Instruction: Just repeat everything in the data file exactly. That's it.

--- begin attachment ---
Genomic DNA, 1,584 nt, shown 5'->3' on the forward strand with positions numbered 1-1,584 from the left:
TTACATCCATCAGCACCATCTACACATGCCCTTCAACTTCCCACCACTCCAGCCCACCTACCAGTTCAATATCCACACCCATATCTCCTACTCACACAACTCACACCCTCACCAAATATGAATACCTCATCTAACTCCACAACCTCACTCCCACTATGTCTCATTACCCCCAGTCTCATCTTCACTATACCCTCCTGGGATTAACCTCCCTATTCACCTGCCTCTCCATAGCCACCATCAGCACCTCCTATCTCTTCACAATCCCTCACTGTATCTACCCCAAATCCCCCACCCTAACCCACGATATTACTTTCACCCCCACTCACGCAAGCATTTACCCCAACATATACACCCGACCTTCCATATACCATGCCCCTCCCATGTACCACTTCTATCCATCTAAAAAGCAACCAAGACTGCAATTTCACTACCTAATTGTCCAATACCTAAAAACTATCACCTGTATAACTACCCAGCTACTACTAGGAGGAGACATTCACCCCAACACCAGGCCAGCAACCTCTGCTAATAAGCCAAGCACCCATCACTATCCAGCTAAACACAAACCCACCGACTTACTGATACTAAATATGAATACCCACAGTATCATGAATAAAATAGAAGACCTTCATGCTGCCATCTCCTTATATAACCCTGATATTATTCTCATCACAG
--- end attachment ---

Genomic DNA, 1,584 nt, shown 5'->3' on the forward strand with positions numbered 1-1,584 from the left:
TTACATCCATCAGCACCATCTACACATGCCCTTCAACTTCCCACCACTCCAGCCCACCTACCAGTTCAATATCCACACCCATATCTCCTACTCACACAACTCACACCCTCACCAAATATGAATACCTCATCTAACTCCACAACCTCACTCCCACTATGTCTCATTACCCCCAGTCTCATCTTCACTATACCCTCCTGGGATTAACCTCCCTATTCACCTGCCTCTCCATAGCCACCATCAGCACCTCCTATCTCTTCACAATCCCTCACTGTATCTACCCCAAATCCCCCACCCTAACCCACGATATTACTTTCACCCCCACTCACGCAAGCATTTACCCCAACATATACACCCGACCTTCCATATACCATGCCCCTCCCATGTACCACTTCTATCCATCTAAAAAGCAACCAAGACTGCAATTTCACTACCTAATTGTCCAATACCTAAAAACTATCACCTGTATAACTACCCAGCTACTACTAGGAGGAGACATTCACCCCAACACCAGGCCAGCAACCTCTGCTAATAAGCCAAGCACCCATCACTATCCAGCTAAACACAAACCCACCGACTTACTGATACTAAATATGAATACCCACAGTATCATGAATAAAATAGAAGACCTTCATGCTGCCATCTCCTTATATAACCCTGATATTATTCTCATCACAG